The Catholic Church in Germany is special in many ways. Church Tax, automatically collected by the state for the Catholic Church and diverse religious communities, is one of them.

Not always does the Catholic Church spend the revenues from Church Tax wisely. Worse than that, some of the money also goes to “Catholic” groups and activities that are in more or less direct opposition to the teachings of the Church. So what if some faithful Catholics would find their conscience does not permit them to contribute to funding these activities, and, instead of paying Church Tax, want to donate the equivalent amount of money to orthodox Catholic charities and groups?

To do this, they would have to go to the registrar and, either verbally or in written form, declare that they wished to leave the Catholic Church (I guess, verbally the formulation could be somewhat adapted). Until 2012, the position of the Church in Germany was that the consequence of this was automatic excommunication. However,  in 2006 the Pontifical Council for Legislative Texts decided that this is not the case:

The substance of the act of the will must be the rupture of those bonds of communion – faith, sacraments, and pastoral governance – that permit the Faithful to receive the life of grace within the Church. This means that the formal act of defection must have more than a juridical-administrative character (the removal of one’s name from a Church membership registry maintained by the government in order to produce certain civil consequences), but be configured as a true separation from the constitutive elements of the life of the Church: it supposes, therefore, an act of apostasy, heresy or schism.

When a retired canon lawyer sued the archdiocese of Freiburg for having excommunicated him nevertheless (a lawsuit that moved up to the Federal Administrative Court of Germany), the Bishops’ Conference seems to have become really eager to settle the matter. In September 2012, they published a document(“Allgemeines Dekret der Deutschen Bischofskonferenz zum Kirchenaustritt”) stating that someone not paying Church Tax, (while not truly excommunicated) is still barred from receiving the sacraments unless in immediate danger of death.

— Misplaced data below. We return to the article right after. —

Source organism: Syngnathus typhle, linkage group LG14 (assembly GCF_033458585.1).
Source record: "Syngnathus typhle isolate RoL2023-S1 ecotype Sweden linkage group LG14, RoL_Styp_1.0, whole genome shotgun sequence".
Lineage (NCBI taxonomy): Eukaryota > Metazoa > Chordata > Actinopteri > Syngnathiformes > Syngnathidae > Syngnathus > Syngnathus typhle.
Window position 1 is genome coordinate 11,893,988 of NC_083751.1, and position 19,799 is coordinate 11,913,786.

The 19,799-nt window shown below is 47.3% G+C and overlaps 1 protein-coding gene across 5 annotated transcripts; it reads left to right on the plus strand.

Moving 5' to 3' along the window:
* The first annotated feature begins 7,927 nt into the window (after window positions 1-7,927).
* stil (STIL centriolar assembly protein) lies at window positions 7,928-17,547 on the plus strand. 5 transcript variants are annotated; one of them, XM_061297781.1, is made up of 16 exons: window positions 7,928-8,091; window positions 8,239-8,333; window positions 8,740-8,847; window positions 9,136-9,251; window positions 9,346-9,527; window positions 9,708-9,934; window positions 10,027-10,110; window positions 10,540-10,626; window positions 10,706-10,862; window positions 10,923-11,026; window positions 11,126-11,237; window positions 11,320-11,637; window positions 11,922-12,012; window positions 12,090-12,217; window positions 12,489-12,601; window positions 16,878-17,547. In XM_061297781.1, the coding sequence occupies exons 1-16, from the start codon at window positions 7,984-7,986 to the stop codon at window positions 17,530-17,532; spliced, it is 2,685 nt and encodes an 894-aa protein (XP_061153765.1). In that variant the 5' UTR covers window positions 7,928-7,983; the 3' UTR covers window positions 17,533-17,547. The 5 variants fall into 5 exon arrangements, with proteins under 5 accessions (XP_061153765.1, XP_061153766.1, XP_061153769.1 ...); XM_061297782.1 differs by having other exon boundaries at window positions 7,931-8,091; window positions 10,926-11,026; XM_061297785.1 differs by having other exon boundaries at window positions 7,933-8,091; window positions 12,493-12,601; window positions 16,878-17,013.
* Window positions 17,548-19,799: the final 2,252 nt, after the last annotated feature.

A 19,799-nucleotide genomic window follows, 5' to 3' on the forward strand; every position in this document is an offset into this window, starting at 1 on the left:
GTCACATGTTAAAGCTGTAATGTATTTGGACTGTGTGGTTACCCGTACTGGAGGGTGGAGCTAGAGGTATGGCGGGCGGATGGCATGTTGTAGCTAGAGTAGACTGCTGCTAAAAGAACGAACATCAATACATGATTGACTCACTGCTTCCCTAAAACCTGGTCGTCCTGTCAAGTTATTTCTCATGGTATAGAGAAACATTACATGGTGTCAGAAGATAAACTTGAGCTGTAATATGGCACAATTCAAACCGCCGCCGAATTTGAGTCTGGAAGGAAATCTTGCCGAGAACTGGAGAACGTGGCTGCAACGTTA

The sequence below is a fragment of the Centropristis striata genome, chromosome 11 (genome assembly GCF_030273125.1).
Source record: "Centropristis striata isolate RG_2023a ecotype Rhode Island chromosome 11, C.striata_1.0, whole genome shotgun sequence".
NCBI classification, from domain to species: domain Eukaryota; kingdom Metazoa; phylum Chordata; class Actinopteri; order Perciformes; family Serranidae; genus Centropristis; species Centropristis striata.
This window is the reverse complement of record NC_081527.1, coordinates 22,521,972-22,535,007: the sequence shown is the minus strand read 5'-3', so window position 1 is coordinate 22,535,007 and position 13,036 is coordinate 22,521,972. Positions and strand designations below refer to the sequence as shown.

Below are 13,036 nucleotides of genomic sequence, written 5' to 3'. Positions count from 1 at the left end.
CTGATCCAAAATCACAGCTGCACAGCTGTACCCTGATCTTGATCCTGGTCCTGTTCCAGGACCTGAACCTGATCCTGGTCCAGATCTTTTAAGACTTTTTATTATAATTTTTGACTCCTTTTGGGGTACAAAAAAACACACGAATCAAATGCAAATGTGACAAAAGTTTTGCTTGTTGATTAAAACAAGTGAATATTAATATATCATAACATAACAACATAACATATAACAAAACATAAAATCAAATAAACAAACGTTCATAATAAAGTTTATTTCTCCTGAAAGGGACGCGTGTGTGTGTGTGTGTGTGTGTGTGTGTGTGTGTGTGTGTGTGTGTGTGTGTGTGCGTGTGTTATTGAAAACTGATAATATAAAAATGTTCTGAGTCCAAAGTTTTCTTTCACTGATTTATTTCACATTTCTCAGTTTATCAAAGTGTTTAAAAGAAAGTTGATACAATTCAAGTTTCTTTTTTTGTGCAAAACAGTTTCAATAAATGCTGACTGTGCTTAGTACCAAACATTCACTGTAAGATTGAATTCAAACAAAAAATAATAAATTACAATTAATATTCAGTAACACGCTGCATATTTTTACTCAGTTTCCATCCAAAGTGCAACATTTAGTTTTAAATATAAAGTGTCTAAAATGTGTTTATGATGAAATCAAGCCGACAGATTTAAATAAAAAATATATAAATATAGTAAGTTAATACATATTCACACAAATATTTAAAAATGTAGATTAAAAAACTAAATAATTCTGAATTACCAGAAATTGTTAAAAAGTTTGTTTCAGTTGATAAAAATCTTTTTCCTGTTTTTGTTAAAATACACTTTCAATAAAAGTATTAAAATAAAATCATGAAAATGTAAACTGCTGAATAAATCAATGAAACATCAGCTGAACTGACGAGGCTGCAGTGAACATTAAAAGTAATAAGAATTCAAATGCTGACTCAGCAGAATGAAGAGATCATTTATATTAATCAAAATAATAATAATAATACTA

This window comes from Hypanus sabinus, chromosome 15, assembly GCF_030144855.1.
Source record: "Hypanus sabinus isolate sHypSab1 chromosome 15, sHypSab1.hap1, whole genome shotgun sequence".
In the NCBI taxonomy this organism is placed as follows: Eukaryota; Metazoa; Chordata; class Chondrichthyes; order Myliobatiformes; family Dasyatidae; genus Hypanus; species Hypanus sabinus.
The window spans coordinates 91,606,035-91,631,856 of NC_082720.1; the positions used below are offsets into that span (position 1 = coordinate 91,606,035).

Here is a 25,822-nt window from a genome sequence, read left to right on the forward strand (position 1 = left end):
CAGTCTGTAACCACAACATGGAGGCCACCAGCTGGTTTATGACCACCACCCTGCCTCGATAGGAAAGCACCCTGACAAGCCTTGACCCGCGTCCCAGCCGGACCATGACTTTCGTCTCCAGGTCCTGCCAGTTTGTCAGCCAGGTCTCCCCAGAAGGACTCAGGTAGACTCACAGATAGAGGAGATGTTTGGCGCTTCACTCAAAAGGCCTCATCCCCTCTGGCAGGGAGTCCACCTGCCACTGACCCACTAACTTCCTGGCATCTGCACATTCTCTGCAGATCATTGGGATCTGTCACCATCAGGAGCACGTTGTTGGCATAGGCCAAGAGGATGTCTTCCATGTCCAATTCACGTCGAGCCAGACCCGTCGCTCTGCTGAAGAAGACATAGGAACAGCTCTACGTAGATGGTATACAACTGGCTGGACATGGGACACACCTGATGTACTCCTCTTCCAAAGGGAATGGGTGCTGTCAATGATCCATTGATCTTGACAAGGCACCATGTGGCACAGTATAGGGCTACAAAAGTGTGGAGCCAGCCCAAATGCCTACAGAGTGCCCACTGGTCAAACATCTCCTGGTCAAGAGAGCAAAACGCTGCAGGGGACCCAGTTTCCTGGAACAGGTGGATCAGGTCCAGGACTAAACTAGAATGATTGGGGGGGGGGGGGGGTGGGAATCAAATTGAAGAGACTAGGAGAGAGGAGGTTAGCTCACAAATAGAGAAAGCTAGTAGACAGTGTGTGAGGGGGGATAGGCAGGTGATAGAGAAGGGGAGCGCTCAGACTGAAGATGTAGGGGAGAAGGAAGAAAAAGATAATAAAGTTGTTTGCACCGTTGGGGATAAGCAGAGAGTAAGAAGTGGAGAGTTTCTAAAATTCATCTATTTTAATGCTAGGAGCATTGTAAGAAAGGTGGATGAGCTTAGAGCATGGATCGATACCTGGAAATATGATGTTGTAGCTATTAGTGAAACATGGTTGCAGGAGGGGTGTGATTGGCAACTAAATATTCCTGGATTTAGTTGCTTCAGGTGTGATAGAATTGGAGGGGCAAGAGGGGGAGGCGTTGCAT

Apparently, this decree has the blessing of Rome – says the German Bishops’ Conference, claiming that the decree was shown to the Holy Father before publishing and citing a decree of the Congregation of Bishops of 28 Aug 2012, Prot. No. 834/84. Unfortunately, this decree is not available online – nor, apparently, was a group of laymen (never mind their agenda for the moment) given the opportunity to read this decree, after letters to the German Bishops’ Conference, the nuncio, and others. On another website, the authority of the Congregation of Bishops to countermand the 2006 decree of the Pontifical Council for Legislative Texts was questioned.

So, all is very murky.

My questions to the valued knowledgable readers of this blogs are therefore:

  • Is someone not paying Church Taxes in Germany (for reasons and under conditions described above) sinning?
  • Would it be licit for a priest to administer the sacraments to such a person, in spite of the decree by the Bishops’ Conference?

I would be very much obliged for clarifying replies.